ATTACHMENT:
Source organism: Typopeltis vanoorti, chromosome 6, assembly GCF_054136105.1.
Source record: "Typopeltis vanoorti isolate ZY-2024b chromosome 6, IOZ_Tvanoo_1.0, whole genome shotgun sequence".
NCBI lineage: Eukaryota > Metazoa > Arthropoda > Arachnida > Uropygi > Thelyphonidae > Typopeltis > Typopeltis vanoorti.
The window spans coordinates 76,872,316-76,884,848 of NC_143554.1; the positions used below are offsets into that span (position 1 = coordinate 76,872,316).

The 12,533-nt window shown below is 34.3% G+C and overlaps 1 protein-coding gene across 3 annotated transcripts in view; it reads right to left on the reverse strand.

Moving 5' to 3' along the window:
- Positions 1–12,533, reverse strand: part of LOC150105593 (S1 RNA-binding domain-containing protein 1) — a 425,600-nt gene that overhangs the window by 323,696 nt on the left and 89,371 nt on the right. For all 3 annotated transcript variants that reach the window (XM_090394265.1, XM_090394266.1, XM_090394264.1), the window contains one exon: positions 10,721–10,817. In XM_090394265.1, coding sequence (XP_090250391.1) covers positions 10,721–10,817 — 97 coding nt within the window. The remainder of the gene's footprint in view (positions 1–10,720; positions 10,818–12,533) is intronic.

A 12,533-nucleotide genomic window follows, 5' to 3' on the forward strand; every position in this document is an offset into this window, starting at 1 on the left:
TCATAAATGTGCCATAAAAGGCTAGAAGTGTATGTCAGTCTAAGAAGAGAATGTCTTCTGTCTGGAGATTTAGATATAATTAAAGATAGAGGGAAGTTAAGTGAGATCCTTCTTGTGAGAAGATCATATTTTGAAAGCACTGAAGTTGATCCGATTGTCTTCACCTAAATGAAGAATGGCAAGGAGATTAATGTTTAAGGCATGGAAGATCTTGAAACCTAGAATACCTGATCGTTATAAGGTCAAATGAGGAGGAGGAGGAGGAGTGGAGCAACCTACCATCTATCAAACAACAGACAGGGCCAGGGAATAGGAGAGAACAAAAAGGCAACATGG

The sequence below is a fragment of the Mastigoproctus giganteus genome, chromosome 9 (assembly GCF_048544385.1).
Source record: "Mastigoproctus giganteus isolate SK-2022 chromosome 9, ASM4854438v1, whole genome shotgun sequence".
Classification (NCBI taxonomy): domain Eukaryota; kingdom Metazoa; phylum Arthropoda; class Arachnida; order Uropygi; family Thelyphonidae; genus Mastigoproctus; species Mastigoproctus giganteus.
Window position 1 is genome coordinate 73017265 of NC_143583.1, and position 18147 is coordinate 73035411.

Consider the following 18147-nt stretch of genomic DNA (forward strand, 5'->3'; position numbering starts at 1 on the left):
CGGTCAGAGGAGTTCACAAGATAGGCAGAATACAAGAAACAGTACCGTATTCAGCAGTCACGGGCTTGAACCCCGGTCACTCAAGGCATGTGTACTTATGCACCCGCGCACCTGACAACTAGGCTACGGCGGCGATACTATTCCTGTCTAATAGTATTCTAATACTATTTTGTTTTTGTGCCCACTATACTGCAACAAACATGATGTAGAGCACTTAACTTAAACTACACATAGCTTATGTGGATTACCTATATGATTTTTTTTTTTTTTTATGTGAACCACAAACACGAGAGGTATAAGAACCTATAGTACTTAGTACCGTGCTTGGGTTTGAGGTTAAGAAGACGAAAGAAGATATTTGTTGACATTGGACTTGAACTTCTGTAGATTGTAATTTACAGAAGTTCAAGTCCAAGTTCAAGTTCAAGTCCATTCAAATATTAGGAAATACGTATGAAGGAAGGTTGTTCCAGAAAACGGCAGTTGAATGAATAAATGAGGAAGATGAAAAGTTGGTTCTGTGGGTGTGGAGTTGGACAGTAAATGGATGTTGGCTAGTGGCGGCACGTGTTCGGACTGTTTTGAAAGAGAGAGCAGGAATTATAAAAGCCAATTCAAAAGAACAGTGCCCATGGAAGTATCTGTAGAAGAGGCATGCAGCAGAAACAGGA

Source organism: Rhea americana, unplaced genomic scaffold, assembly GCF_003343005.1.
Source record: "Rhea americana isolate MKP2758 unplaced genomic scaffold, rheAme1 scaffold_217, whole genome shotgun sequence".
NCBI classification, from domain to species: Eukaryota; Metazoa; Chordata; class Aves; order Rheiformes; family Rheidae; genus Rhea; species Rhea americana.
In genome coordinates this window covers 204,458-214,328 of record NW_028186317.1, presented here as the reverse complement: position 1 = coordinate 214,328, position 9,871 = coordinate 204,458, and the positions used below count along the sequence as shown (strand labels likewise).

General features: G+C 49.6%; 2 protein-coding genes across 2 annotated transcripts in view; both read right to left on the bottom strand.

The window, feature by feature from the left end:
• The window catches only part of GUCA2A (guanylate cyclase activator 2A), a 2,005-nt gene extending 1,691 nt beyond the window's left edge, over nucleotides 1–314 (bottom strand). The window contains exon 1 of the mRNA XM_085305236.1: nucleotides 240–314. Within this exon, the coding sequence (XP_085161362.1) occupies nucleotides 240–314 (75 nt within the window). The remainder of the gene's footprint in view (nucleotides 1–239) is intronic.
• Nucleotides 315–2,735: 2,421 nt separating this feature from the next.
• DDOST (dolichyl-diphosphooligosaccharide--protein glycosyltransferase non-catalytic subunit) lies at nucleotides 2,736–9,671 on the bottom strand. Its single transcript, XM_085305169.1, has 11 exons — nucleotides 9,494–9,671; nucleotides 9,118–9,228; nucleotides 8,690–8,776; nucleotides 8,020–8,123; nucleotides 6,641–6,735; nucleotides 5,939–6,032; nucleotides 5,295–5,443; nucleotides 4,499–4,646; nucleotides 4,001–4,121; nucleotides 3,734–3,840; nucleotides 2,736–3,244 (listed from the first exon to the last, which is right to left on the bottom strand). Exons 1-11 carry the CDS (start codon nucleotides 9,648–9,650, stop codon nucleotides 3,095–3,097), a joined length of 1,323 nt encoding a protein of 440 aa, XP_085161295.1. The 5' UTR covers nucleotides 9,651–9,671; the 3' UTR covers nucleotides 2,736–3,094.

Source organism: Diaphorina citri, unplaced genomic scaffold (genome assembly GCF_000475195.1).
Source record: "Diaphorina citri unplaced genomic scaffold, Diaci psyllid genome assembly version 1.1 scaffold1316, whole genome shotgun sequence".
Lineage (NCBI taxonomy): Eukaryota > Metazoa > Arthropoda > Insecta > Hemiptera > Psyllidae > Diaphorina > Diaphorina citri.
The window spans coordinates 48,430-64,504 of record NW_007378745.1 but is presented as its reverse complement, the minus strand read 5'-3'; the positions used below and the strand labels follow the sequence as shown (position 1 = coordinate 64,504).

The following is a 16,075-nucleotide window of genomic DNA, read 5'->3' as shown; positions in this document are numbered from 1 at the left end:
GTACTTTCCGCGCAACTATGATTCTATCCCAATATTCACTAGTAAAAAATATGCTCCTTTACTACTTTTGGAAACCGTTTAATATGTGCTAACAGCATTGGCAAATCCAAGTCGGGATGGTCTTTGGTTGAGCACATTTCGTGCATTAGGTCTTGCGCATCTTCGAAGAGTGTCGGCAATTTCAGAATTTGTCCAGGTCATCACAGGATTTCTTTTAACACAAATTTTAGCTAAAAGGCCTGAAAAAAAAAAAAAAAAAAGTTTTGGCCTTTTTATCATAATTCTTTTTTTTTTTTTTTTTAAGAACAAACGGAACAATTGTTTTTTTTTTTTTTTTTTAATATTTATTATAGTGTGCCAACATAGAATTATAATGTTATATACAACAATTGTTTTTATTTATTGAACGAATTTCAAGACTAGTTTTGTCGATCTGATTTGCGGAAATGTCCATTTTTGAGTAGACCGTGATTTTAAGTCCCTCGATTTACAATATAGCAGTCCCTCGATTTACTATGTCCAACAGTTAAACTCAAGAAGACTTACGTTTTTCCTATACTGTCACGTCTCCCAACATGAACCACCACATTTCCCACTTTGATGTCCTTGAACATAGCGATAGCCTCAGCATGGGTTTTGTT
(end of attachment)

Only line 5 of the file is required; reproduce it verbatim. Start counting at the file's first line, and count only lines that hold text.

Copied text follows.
The 12,533-nt window shown below is 34.3% G+C and overlaps 1 protein-coding gene across 3 annotated transcripts in view; it reads right to left on the reverse strand.